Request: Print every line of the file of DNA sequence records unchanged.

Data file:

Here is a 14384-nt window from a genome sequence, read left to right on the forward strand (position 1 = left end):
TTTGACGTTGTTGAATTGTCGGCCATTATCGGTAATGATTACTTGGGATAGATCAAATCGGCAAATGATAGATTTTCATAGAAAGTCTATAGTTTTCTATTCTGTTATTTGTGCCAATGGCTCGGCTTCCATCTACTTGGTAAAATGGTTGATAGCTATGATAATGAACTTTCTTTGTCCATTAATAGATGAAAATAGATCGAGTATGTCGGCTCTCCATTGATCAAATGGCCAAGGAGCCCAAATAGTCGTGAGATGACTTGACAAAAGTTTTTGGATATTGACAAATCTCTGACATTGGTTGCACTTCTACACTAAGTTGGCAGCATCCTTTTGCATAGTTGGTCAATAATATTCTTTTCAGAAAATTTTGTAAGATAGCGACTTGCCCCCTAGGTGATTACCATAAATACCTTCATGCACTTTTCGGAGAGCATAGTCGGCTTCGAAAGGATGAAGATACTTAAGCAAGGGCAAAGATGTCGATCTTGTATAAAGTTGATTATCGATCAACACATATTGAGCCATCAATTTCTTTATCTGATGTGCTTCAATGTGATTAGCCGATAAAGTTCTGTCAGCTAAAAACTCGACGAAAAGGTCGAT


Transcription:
Here is a 14384-nt window from a genome sequence, read left to right on the forward strand (position 1 = left end):
TTTGACGTTGTTGAATTGTCGGCCATTATCGGTAATGATTACTTGGGATAGATCAAATCGGCAAATGATAGATTTTCATAGAAAGTCTATAGTTTTCTATTCTGTTATTTGTGCCAATGGCTCGGCTTCCATCTACTTGGTAAAATGGTTGATAGCTATGATAATGAACTTTCTTTGTCCATTAATAGATGAAAATAGATCGAGTATGTCGGCTCTCCATTGATCAAATGGCCAAGGAGCCCAAATAGTCGTGAGATGACTTGACAAAAGTTTTTGGATATTGACAAATCTCTGACATTGGTTGCACTTCTACACTAAGTTGGCAGCATCCTTTTGCATAGTTGGTCAATAATATTCTTTTCAGAAAATTTTGTAAGATAGCGACTTGCCCCCTAGGTGATTACCATAAATACCTTCATGCACTTTTCGGAGAGCATAGTCGGCTTCGAAAGGATGAAGATACTTAAGCAAGGGCAAAGATGTCGATCTTGTATAAAGTTGATTATCGATCAACACATATTGAGCCATCAATTTCTTTATCTGATGTGCTTCAATGTGATTAGCCGATAAAGTTCTGTCAGCTAAAAACTCGACGAAAAGGTCGAT